You might counter by saying we should expect Duffy to outperform his peripherals because he pitches in a strong pitcher’s park and the Royals have a great defense. Well, we were told over and over how good they were by the broadcasters during the playoffs. But in reality the Royals’ defensive rank was 12th in the majors, which is only slightly better than average and certainly not enough to make a big positive difference in his ERA and WHIP. Kaufman Stadium does suppress home runs somewhat but it does not in fact suppress runs. As I mentioned in my piece on Yordano Ventura, Kaufman Stadium is a neutral to slightly hitter-friendly ballpark that is not going to bail Duffy out of his messy peripherals.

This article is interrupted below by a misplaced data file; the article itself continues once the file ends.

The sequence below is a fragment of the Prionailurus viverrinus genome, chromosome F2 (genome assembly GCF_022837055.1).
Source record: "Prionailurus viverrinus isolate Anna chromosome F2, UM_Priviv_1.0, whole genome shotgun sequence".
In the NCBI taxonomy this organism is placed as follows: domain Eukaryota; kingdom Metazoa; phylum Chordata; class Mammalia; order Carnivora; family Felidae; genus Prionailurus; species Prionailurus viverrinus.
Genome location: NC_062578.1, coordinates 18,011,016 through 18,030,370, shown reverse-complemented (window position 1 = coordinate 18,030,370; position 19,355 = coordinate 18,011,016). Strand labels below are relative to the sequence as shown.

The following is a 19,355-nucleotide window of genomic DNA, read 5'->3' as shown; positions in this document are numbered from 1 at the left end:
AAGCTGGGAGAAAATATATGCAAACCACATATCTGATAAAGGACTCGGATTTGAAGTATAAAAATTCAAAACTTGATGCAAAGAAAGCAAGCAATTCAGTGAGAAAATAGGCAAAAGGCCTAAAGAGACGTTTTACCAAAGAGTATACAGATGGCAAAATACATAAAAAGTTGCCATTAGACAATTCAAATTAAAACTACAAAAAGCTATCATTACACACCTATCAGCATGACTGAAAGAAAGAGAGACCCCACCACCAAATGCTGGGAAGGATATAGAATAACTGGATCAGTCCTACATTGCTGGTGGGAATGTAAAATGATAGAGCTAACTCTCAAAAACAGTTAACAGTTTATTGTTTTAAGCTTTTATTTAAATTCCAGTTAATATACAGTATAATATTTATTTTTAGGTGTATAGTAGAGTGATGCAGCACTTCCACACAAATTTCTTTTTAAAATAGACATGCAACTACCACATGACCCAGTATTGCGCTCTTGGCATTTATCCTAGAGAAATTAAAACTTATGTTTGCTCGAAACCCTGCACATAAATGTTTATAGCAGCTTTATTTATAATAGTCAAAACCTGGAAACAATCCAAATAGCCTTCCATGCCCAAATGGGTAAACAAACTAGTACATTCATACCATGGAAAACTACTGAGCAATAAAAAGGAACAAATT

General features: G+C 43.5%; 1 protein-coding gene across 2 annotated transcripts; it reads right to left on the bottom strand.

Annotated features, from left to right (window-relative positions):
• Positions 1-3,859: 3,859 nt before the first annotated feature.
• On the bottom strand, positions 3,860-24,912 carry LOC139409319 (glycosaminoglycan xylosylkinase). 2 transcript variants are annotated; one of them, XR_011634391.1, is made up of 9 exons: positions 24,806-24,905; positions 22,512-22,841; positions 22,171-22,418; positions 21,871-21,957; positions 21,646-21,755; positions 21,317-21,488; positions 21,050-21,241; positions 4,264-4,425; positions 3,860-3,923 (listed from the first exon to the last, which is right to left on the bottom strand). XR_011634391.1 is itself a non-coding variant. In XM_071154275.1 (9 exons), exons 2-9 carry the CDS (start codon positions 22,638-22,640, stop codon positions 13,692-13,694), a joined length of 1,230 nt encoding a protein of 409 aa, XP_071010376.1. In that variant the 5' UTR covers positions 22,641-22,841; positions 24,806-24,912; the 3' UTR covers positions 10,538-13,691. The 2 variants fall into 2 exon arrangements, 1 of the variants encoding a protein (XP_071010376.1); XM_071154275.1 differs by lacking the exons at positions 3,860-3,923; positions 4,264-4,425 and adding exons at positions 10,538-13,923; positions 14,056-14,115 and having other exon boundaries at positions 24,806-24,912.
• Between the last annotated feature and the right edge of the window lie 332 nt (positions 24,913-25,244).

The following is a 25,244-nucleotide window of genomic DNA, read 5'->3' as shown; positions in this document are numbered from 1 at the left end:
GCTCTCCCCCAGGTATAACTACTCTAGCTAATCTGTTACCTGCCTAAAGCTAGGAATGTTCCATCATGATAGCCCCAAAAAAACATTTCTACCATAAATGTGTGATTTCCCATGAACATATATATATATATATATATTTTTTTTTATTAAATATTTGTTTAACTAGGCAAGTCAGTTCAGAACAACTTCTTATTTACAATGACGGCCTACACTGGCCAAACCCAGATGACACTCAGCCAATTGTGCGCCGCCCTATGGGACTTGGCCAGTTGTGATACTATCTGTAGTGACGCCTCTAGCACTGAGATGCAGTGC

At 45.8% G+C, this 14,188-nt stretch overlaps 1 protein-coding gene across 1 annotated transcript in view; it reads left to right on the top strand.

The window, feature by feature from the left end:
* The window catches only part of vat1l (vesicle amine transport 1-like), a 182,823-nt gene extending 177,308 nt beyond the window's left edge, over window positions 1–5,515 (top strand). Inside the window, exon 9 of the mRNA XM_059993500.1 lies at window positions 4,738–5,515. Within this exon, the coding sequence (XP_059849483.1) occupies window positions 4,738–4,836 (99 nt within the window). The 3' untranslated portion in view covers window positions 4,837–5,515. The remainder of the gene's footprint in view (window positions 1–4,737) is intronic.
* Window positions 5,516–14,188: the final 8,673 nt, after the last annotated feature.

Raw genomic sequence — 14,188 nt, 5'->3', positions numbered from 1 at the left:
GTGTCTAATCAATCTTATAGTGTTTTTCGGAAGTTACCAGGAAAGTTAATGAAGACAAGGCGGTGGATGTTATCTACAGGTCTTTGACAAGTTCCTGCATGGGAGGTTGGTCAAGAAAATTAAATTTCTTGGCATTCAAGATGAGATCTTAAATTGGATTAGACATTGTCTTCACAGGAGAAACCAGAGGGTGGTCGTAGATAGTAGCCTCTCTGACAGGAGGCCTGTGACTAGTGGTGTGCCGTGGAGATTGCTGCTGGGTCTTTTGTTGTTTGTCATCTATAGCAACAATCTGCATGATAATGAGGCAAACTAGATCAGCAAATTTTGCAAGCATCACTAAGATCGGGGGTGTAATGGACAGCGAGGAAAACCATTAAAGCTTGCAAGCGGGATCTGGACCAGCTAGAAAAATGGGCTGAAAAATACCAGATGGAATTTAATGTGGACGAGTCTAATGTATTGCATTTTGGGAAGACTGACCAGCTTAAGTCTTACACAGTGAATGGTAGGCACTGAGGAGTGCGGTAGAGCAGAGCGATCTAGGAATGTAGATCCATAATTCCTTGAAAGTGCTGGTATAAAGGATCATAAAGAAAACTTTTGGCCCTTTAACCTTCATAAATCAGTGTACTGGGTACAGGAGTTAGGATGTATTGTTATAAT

Despite his lovely ERA and WHIP in 2014 he had a losing record of 9 Wins and 12 Losses. It is pretty hard to have a losing record on a playoff team when you put up a 2.53 ERA. It is unlikely the Royals will win as many games next year as they did this year, so we might reasonably expect Duffy to garner fewer wins himself. However he suffered a disproportionate number of blown saves in games he left with the lead this year and we might see that phenomenon correct itself in a good way next year. In 2014 he didn’t join the rotation until May and only started 25 games. Next year he will presumably get 32 starts if he remains in the rotation the entire season. So let’s budget for approximately 10 wins and 14 losses in 2015.